The sale agreement was signed in Moscow along with a statement on the strategic importance of energy and cooperation between the two countries.

Today, Serbia seeks to benefit more than it has so far from privatization of NIS. On the heels of forming a new government earlier this year, Vucic expressed a strong concern that, as a stakeholder in the company, Serbia expects a share of its profits equivalent to its investment.

But that stake has dwindled since the sale to Gazprom Neft and the Russian share has increased. Gazprom Neft now owns 56 percent of the entire venture and, because other ownership shares have been sold to small investors, Serbia’s investment now stands at 29.8 percent—more than 19 percent less than it was at the time of the sale.

Nevertheless, Vucic raised the issue of increasing Serbia’s share from Gazprom Neft when he was in Moscow last month, in talks with President Putin and Prime Minister of Russia Dimitry Medvedev.

Aleksandar Antic
Aleksandar Antic

I believe we have an open door there and that we have the support we need to improve terms where there is room for that,” Serbian energy minister Aleksandar Antic said after the talks.

But the general agreement would seem to indicate otherwise. New legislation did take effect in 2012 to raise the royalty rate, as well as the income taxes that NIS is to pay, but there is a catch. It will be implemented, according to the comprehensive energy agreement, only after Gazprom Neft has paid off its investments in Serbia. So, although the new legislation scheduled a raise in royalties to seven per cent, NIS continues to pay only three percent. An increase to 15 percent in income tax on profits does not take effect and remains at 10 percent for NIS, because those who control the company have not determined that their ongoing investment has been repaid.

Since 2008, when the NIS sale agreement was signed, public debate over its potential harm to Serbian interests has been ongoing. While many in Serbia acknowledge misgivings about the NIS privatization, commentators also suggest that the timing of the government’s investigation may be politically motivated.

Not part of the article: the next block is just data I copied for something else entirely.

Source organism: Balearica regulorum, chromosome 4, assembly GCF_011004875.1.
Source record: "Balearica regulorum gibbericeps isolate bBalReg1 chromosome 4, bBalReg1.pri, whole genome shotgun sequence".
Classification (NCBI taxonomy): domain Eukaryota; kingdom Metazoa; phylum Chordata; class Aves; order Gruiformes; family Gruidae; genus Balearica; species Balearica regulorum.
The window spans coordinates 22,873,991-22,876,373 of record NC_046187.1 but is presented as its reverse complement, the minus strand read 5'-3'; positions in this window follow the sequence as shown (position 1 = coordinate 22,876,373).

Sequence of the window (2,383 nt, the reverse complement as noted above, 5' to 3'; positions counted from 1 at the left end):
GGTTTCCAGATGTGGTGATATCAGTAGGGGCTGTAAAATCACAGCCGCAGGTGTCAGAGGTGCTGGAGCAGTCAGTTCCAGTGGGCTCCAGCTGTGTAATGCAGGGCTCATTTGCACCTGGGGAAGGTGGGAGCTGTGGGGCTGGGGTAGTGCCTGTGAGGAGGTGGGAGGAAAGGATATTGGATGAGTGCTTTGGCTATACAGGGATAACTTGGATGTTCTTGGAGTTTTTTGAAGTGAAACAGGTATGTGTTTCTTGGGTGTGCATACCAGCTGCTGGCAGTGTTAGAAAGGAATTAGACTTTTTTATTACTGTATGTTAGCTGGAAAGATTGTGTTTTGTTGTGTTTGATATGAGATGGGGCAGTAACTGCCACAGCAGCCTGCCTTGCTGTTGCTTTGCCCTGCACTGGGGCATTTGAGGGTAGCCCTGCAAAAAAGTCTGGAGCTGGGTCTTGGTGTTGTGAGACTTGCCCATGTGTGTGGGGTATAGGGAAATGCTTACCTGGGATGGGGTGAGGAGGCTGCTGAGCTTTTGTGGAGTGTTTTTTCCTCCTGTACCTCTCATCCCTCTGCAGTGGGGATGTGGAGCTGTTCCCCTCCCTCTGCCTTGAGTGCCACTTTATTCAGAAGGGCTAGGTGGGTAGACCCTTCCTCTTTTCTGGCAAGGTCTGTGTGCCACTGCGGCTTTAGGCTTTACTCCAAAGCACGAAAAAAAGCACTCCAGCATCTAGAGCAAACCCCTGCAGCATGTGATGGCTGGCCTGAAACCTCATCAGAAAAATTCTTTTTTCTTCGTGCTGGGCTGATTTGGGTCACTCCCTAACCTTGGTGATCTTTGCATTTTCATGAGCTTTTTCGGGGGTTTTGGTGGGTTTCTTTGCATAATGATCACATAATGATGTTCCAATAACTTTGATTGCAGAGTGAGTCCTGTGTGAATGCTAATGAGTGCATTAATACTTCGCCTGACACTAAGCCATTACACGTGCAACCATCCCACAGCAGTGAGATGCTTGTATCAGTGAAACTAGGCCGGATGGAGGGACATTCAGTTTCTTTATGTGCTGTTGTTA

Foreign investment consultant Mahmut Busatlija believes that, even if the move is politically motivated, it may be a good idea to establish how NIS assets were disposed of prior to the sale, while under Serbia’s ownership.

Gazprom Neft Deputy Director Vadim Yakovlyev expressed surprise at the Serbian government’s announcement of an investigation, saying it must not be connected to the operational management of the company.

“Given that we have been doing business in Serbia since 2008, our relations with the Serbian government have been cordial and we have resolved everything through dialogue. An agreement between our governments, concluded between the Russian Federation and Serbia, defines relations in the energy sphere and the mutual obligations of all parties,” Yakovlyev said.

“NIS has become the most successful company and greatest tax payer. We are on the Belgrade stock market, we regularly pay dividends,” Yakovlyev emphasized. He added that Gazprom Neft, as a party to the agreement between the two countries, has fulfilled all of its obligations, investing in technology upgrades and development of NIS, expanding the retail network of gas stations, and growing assets.

Premier Vucic said he did not believe that looking into the privatization deal will harm relations with Russia. “What actually happened will be shown by the investigation, he said.. “But the appropriate authorities will do their job and investigate.”